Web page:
Transjugular Intrahepatic Portosystemic Shunt: Challenges and Perspectives

A special issue of Journal of Clinical Medicine (ISSN 2077-0383). This special issue belongs to the section "Gastroenterology & Hepatopancreatobiliary Medicine".

Deadline for manuscript submissions: closed (20 July 2023) | Viewed by 10355

Special Issue Editors


E-Mail Website
Guest Editor
Department of Translational and Precision Medicine, "Sapienza" University of Rome, Latina, Italy
Interests: portal hypertension; cirrhosis; hepatic encephalopathy; sarcopenia; TIPS
Special Issues, Collections and Topics in MDPI journals

E-Mail Website
Guest Editor
Department of Clinical Medicine, Centre for the Diagnosis and Treatment of Portal Hypertension, “Sapienza” University of Rome, Rome, Italy
Interests: hepatic encephalopathy; minimal hepatic encephalopathy; spontaneous portal-systemic shunts; transjugular intrahepatic portosystemic shunt; cirrhosis; portal hypertension; sarcopenia

E-Mail Website
Guest Editor
Department of Translational and Precision Medicine, Sapienza University of Rome, 00185 Rome, Italy
Interests: hepatic encephalopathy; minimal hepatic encephalopathy; spontaneous portal-systemic shunts; transjugular intrahepatic portosystemic shunt; cirrhosis; portal hypertension; sarcopenia

Special Issue Information

Dear Colleagues,

Transjugular intrahepatic portosystemic shunts have been part of the therapeutic armamentarium for the resolution of complications related to portal hypertension for years. At first, its use was limited to patients with relapsed esophagogastric variceal hemorrhage or refractory ascites, but over the years, the indications have changed regarding the timing of the procedure, and it has also been extended to other indications, such as congestive transfusion-dependent gastropathy despite standard medical and endoscopic therapy, Budd Chiari syndrome, and portal vein recanalization in the case of portal thrombosis, and it has also been used in selected cases of non-cirrhotic portal hypertension. The aim of this collection will be to provide a systematic and critical analysis of the state of the art, of the gray areas, and of the challenges and the treatment prospects of this procedure.

Dr. Lorenzo Ridola
Dr. Silvia Nardelli
Dr. Stefania Gioia
Guest Editors

Manuscript Submission Information

Manuscripts should be submitted online at www.mdpi.com by registering and logging in to this website. Once you are registered, click here to go to the submission form. Manuscripts can be submitted until the deadline. All submissions that pass pre-check are peer-reviewed. Accepted papers will be published continuously in the journal (as soon as accepted) and will be listed together on the special issue website. Research articles, review articles as well as short communications are invited. For planned papers, a title and short abstract (about 100 words) can be sent to the Editorial Office for announcement on this website.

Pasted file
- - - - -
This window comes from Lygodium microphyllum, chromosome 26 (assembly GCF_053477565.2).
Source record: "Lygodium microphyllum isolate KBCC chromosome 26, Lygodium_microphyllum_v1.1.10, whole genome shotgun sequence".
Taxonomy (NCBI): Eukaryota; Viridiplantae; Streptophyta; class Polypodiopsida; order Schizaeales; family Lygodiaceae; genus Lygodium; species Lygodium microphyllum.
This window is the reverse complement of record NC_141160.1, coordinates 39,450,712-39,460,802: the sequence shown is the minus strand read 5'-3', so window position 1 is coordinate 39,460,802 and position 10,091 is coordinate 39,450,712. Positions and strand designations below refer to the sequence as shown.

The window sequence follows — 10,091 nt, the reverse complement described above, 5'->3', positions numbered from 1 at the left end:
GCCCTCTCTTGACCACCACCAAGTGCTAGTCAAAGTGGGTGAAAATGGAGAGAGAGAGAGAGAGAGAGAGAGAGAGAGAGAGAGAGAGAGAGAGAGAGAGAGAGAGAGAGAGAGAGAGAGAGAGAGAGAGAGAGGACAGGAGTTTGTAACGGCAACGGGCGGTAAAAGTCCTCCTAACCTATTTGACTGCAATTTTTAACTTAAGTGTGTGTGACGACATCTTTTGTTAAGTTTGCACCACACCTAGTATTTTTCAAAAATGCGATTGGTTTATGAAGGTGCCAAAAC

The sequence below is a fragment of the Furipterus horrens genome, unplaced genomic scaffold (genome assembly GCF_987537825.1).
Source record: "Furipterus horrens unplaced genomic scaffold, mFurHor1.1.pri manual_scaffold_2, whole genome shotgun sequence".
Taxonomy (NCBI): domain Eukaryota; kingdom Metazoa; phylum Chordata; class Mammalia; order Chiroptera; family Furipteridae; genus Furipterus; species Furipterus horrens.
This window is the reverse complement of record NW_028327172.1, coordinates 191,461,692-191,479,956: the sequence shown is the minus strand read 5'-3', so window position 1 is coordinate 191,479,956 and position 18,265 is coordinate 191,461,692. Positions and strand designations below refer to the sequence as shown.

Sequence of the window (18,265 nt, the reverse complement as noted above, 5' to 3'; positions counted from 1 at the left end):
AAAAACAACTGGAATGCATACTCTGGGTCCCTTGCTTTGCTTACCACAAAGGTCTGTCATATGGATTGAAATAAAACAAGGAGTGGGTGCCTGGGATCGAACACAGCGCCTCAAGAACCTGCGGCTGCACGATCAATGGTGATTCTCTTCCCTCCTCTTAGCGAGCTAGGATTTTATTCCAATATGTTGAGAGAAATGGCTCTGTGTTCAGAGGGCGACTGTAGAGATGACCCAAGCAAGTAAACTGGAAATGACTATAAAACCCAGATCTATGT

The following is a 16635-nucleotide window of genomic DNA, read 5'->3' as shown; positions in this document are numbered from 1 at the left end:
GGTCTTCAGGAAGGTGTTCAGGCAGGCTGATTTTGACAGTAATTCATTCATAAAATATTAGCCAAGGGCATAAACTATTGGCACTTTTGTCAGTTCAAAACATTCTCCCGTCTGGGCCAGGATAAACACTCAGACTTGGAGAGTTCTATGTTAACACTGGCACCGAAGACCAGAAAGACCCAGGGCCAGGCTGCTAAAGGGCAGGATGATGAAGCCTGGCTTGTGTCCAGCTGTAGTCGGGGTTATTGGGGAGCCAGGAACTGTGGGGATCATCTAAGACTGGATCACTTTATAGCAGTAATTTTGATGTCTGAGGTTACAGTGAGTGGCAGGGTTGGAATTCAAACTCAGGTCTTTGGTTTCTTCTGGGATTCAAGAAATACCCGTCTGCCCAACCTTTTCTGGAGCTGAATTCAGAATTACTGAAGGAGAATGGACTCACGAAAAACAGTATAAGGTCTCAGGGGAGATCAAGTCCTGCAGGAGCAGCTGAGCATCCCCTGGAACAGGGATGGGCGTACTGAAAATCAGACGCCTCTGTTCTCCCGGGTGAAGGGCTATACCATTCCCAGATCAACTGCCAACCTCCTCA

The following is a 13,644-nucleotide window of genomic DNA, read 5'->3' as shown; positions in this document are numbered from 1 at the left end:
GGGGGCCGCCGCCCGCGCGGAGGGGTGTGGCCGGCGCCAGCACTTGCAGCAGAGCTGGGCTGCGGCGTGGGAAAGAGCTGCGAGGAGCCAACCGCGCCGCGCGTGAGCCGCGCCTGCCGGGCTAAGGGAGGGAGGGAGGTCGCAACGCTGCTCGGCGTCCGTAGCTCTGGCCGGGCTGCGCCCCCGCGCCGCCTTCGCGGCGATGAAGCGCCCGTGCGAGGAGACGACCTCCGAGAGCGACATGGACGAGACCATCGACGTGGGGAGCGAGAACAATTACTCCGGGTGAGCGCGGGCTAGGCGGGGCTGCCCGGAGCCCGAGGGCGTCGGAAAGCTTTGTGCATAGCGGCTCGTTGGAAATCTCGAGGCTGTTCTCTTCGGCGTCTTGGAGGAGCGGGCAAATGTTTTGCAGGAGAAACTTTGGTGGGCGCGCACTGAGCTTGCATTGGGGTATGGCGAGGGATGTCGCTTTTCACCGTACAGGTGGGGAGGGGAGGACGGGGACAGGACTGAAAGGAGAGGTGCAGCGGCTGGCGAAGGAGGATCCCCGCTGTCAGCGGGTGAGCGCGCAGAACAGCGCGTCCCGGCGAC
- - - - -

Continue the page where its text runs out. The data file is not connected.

Submitted manuscripts should not have been published previously, nor be under consideration for publication elsewhere (except conference proceedings papers). All manuscripts are thoroughly refereed through a single-blind peer-review process. A guide for authors and other relevant information for submission of manuscripts is available on the Instructions for Authors page. Journal of Clinical Medicine is an international peer-reviewed open access semimonthly journal published by MDPI.

Please visit the Instructions for Authors page before submitting a manuscript. The Article Processing Charge (APC) for publication in this open access journal is 2600 CHF (Swiss Francs). Submitted papers should be well formatted and use good English. Authors may use MDPI's English editing service prior to publication or during author revisions.

Keywords

  • hepatic encephalopathy
  • spontaneous portal-systemic shunts
  • transjugular intrahepatic portosystemic shunt
  • cirrhosis
  • portal hypertension
  • sarcopenia
  • myosteatosis
  • gastrointestinal bleeding
  • ascites
  • non cirrhotic portal hypertension

Related Special Issue

Published Papers (8 papers)

Order results
Result details
Select all
Export citation of selected articles as:

Research

Jump to: Review

12 pages, 1475 KiB  
Article